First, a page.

And as I was letting God have it in the car with all my doubts and all of my "I don't know's" he spoke to me very clearly and said something very, very simple:

"I know."

That's all he said. He knew. He knew all my doubts. He knew all my fears. He knew her and he knew me and he knew what was to come.

And the question that left me with is the same one that we all have to deal with when it comes to our anxieties and concerns about the future: will we trust Him? Would I trust Him with all my questions? Will we trust Him with our concerns and doubts and desires?

You know what I did after I heard that voice? I turned on the radio, sang along all the way home--it was 1997, so probably Hootie and the Blowfish. And you know what? That was worship. For just a brief time, maybe an hour of my life, I trusted that God knew. And that was enough.

Wednesday, February 20, 2008

Knowing God's Will II

If we're honest most of us at some point in our lives of making decisions and following Christ hit a point of frustration: why does God make it so hard? Why can't God just tell us what the next step is?

Jesus gave his disciples a "knowing God's will" talk that I think addresses some of these questions:

18 Then Jesus came to them and said, "All authority in heaven and on earth has been given to me. 19 Therefore go and make disciples of all nations, baptizing them in the name of the Father and of the Son and of the Holy Spirit, 20 and teaching them to obey everything I have commanded you. And surely I am with you always, to the very end of the age." (Matthew 28:18-20)

Here's Jesus' priorities in his "knowing God's will" address, his last words to his disciples before he leaves them:

1. He is Lord. He has all authority and all power everywhere.
2. They are to go. They have work to do and they are not to shrink back from doing it.
3. Jesus is with them.

I think that the disciples, like us, would have liked a written point-by-point list of what was to happen next. Where should they go? What should they do? It would seem only reasonable that he might give them advance warning of the trials and challenges that lay ahead of them.

But instead of that, he gives them a much greater gift: the promise of Himself. He is with them always. He would never leave them. I think that most of us think of this as the conciliation prize, the thing that we get since we can't know more "real" things about the future. But Jesus does not. This is his best gift. His presence is the most significant thing that he can possibly give to us.

We would prefer a road map of our future. But the one who is Lord over all road maps is in the car with us. He does not give us a road map because he does not want to relate to us as one who is a dispenser of road maps. He wants us to lean into his very real presence. The full reality of his with-ness is most profoundly experienced in the times of trials and significant decisions.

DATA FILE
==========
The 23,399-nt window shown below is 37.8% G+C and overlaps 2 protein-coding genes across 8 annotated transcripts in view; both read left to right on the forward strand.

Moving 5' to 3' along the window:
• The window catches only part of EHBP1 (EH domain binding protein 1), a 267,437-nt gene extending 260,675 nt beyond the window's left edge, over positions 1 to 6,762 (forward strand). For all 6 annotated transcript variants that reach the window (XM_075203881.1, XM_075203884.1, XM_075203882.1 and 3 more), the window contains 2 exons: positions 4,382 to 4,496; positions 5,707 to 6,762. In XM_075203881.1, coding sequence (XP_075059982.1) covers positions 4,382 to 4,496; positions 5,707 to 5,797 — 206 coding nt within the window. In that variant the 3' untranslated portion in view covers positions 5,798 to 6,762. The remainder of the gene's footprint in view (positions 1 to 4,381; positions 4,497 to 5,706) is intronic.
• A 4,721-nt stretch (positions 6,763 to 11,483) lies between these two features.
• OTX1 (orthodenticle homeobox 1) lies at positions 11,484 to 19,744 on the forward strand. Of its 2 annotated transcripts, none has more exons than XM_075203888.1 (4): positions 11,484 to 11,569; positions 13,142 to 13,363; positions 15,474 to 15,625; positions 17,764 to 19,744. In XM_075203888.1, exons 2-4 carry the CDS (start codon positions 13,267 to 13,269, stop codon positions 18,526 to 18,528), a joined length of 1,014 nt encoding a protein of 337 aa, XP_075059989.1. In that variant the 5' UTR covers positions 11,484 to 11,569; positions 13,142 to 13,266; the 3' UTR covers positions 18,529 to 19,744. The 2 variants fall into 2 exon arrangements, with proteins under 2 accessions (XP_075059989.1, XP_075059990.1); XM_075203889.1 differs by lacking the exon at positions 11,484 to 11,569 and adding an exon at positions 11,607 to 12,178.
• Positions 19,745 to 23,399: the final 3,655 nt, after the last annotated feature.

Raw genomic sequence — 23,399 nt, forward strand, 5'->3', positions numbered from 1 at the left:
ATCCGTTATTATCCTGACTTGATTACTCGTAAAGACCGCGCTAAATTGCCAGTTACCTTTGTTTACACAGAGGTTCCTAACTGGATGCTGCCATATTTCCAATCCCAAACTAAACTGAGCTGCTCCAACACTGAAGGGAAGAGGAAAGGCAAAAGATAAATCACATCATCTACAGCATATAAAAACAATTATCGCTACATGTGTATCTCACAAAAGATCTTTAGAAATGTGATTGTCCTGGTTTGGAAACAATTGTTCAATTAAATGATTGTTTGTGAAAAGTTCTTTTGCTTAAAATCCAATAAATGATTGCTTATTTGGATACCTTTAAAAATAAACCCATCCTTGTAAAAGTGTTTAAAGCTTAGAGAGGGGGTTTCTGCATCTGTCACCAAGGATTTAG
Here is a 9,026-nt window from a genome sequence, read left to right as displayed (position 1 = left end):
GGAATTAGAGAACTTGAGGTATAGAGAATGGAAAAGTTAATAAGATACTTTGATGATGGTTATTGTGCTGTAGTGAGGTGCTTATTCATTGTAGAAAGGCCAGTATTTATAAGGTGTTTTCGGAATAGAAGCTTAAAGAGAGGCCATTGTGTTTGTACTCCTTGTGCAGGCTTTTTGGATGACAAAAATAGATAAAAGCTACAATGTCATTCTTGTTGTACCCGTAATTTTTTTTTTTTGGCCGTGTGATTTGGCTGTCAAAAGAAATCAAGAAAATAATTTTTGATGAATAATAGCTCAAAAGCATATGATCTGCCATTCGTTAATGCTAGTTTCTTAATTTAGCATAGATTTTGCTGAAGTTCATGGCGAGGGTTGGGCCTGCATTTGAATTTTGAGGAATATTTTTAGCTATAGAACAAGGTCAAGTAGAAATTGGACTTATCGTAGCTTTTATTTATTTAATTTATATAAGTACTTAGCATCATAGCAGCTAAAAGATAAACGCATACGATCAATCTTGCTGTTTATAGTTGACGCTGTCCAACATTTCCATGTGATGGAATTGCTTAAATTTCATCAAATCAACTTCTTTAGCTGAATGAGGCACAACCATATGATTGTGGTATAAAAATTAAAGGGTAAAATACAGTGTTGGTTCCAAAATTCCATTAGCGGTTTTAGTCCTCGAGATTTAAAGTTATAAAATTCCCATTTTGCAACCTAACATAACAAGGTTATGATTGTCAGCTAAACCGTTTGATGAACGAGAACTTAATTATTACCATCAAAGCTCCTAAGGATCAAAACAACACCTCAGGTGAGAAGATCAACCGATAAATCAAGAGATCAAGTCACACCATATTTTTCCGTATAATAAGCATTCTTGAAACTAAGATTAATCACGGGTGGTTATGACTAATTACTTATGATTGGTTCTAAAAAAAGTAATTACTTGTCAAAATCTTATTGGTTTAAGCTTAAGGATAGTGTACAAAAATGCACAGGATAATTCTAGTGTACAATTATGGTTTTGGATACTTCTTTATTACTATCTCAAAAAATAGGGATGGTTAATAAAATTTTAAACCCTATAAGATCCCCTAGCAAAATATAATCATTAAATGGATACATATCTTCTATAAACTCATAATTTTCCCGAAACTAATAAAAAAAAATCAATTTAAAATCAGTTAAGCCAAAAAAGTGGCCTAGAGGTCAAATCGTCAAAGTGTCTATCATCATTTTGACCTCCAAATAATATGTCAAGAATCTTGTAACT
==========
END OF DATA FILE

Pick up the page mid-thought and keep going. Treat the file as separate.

Is God himself enough for us?

Tuesday, February 19, 2008

Knowing God's Will

This week I'm working on a talk on "Knowing God's Will." Here's a quick excerpt:

The most critical thing we have to begin with and hold onto as we begin this discussion about knowing God's will is this: God is much more interested in who we're becoming than in what we're doing. We are obsessed with the doing, with the next steps on our paths. God is obsessed with who we're becoming as we walk that path.

This is not to say that God doesn't care about what we're doing. God does care what we do, in fact Scripture says he has gone ahead of us and prepared good works in advance for us to do. But he cares about what we're doing insofar as it is the training ground for the person that we're becoming. He cares about what we're doing because our "doing" is part of what creates or re-creates (for good and for bad) our "being."

God is like an occupational or physical therapist. He gives us opportunities and relationships and work to do that works to rehabilitate our broken souls. He has us single, dating, married, working in this job or that in order to bring our sin and issues to the surface that they might be dealt with and we might be freed to look more like Christ. He is pacing us through all the seasons of our lives in order to transform us, change us, heal us, call us to repentance, life, grace.

When it comes to approaching the topic of knowing God's will for our lives, we've got to hold onto this core truth: God cares much more about who we're becoming than what we're doing.

Sunday, February 17, 2008

The Long Trip II

About a month ago I blogged on The Long Trip from consumer to mature follower of Christ. It's a difficult thing to take a culture full of people who function primarily as "consumer" (even if we don't cognitively think of ourselves in those terms) and to move them to becoming people who are willing to lay down our rights, our time, our energies, our very lives for the sake of God's kingdom, his work, his priorities.

I was still thinking on these things when I came across this passage from Hebrews 13:

11The high priest carries the blood of animals into the Most Holy Place as a sin offering, but the bodies are burned outside the camp. 12And so Jesus also suffered outside the city gate to make the people holy through his own blood. 13Let us, then, go to him outside the camp, bearing the disgrace he bore. 14For here we do not have an enduring city, but we are looking for the city that is to come.